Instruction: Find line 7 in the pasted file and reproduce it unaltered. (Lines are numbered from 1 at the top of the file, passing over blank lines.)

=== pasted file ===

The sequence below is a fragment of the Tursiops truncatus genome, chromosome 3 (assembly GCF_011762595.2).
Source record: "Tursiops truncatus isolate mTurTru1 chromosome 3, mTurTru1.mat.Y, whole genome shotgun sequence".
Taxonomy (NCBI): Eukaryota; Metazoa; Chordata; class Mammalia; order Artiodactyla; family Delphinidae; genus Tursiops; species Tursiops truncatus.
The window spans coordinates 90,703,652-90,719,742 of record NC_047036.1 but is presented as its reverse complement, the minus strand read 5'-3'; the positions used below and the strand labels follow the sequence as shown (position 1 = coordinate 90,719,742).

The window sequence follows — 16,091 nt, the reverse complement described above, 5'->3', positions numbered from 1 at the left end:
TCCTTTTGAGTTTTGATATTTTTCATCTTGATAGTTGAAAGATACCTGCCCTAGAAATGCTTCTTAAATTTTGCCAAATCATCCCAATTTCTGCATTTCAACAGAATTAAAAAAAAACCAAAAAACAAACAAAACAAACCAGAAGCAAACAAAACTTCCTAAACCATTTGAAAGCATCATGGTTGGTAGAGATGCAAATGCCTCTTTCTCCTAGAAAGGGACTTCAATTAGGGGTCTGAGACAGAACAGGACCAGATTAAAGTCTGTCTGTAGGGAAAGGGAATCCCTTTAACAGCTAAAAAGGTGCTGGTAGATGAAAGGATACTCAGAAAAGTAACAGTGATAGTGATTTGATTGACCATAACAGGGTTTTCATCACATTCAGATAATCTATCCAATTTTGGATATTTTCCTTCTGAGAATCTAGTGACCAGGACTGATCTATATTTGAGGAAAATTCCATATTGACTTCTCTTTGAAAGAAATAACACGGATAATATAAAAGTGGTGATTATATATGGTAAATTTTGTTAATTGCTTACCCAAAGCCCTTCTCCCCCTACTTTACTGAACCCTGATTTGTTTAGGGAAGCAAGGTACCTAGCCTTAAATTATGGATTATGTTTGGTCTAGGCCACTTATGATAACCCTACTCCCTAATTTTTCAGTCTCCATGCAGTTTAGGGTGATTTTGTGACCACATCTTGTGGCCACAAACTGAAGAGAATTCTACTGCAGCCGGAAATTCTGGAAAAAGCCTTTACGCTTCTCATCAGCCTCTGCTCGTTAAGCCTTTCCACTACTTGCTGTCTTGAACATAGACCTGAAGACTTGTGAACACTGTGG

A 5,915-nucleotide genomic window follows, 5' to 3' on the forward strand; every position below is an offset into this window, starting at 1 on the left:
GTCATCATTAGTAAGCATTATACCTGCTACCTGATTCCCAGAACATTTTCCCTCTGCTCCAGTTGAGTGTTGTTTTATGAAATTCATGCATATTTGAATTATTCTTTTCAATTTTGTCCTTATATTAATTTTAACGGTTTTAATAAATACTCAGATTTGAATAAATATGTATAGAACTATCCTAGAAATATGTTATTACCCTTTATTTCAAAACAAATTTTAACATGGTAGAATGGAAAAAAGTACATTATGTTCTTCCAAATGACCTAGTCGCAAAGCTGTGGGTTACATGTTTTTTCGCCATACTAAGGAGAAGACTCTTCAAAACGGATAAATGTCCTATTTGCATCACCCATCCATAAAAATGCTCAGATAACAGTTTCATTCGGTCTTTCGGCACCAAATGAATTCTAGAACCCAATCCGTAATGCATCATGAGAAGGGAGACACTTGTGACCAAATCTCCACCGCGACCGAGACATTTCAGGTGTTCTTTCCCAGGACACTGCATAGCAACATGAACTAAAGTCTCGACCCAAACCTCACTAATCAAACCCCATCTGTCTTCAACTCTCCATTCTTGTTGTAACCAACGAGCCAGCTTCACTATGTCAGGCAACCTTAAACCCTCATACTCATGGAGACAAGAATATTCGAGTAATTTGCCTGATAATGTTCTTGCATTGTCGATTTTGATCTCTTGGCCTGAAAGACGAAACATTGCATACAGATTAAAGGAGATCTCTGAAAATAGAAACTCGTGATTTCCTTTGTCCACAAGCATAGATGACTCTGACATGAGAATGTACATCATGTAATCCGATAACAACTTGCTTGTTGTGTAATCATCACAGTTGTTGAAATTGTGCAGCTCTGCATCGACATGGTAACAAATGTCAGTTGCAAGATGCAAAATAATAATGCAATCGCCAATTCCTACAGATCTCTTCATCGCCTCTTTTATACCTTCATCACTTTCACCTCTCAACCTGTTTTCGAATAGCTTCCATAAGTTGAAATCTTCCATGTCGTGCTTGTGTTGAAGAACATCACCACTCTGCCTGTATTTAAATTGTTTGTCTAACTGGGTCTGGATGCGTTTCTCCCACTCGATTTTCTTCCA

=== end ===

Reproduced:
A 5,915-nucleotide genomic window follows, 5' to 3' on the forward strand; every position below is an offset into this window, starting at 1 on the left: